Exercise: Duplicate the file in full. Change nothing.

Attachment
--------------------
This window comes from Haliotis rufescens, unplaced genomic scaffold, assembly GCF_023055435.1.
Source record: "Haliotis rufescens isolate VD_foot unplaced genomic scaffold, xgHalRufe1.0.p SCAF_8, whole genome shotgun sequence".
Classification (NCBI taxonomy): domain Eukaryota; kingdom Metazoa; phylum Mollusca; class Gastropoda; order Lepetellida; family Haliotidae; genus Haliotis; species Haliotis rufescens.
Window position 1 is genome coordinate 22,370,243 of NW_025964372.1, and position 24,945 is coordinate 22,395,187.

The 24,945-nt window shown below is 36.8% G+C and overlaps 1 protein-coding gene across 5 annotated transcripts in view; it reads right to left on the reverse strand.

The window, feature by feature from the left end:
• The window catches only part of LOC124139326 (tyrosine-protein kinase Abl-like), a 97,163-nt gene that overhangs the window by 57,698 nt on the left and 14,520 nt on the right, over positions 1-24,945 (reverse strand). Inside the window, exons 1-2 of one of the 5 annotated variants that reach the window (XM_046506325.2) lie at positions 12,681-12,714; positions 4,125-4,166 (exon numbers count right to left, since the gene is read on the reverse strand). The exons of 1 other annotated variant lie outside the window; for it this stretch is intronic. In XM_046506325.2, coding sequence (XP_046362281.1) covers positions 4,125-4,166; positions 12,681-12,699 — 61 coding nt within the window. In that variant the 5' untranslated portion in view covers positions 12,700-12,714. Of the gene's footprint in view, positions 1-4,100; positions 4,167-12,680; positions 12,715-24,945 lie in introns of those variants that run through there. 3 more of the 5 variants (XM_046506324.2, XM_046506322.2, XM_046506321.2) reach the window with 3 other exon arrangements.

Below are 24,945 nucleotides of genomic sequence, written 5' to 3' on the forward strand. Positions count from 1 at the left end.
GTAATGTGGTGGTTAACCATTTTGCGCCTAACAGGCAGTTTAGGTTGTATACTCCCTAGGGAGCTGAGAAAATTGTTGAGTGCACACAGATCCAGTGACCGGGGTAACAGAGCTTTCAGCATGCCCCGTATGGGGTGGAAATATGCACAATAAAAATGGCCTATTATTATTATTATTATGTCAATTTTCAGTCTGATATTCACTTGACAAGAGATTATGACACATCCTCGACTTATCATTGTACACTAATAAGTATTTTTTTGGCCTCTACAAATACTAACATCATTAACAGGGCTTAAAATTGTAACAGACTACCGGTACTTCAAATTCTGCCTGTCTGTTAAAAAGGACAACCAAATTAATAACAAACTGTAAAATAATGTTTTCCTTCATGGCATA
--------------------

This window comes from Haliotis rufescens, unplaced genomic scaffold, assembly GCF_023055435.1.
Source record: "Haliotis rufescens isolate VD_foot unplaced genomic scaffold, xgHalRufe1.0.p SCAF_8, whole genome shotgun sequence".
Classification (NCBI taxonomy): domain Eukaryota; kingdom Metazoa; phylum Mollusca; class Gastropoda; order Lepetellida; family Haliotidae; genus Haliotis; species Haliotis rufescens.
Window position 1 is genome coordinate 22,370,243 of NW_025964372.1, and position 24,945 is coordinate 22,395,187.

The 24,945-nt window shown below is 36.8% G+C and overlaps 1 protein-coding gene across 5 annotated transcripts in view; it reads right to left on the reverse strand.

The window, feature by feature from the left end:
• The window catches only part of LOC124139326 (tyrosine-protein kinase Abl-like), a 97,163-nt gene that overhangs the window by 57,698 nt on the left and 14,520 nt on the right, over positions 1-24,945 (reverse strand). Inside the window, exons 1-2 of one of the 5 annotated variants that reach the window (XM_046506325.2) lie at positions 12,681-12,714; positions 4,125-4,166 (exon numbers count right to left, since the gene is read on the reverse strand). The exons of 1 other annotated variant lie outside the window; for it this stretch is intronic. In XM_046506325.2, coding sequence (XP_046362281.1) covers positions 4,125-4,166; positions 12,681-12,699 — 61 coding nt within the window. In that variant the 5' untranslated portion in view covers positions 12,700-12,714. Of the gene's footprint in view, positions 1-4,100; positions 4,167-12,680; positions 12,715-24,945 lie in introns of those variants that run through there. 3 more of the 5 variants (XM_046506324.2, XM_046506322.2, XM_046506321.2) reach the window with 3 other exon arrangements.

Below are 24,945 nucleotides of genomic sequence, written 5' to 3' on the forward strand. Positions count from 1 at the left end.
GTAATGTGGTGGTTAACCATTTTGCGCCTAACAGGCAGTTTAGGTTGTATACTCCCTAGGGAGCTGAGAAAATTGTTGAGTGCACACAGATCCAGTGACCGGGGTAACAGAGCTTTCAGCATGCCCCGTATGGGGTGGAAATATGCACAATAAAAATGGCCTATTATTATTATTATTATGTCAATTTTCAGTCTGATATTCACTTGACAAGAGATTATGACACATCCTCGACTTATCATTGTACACTAATAAGTATTTTTTTGGCCTCTACAAATACTAACATCATTAACAGGGCTTAAAATTGTAACAGACTACCGGTACTTCAAATTCTGCCTGTCTGTTAAAAAGGACAACCAAATTAATAACAAACTGTAAAATAATGTTTTCCTTCATGGCATA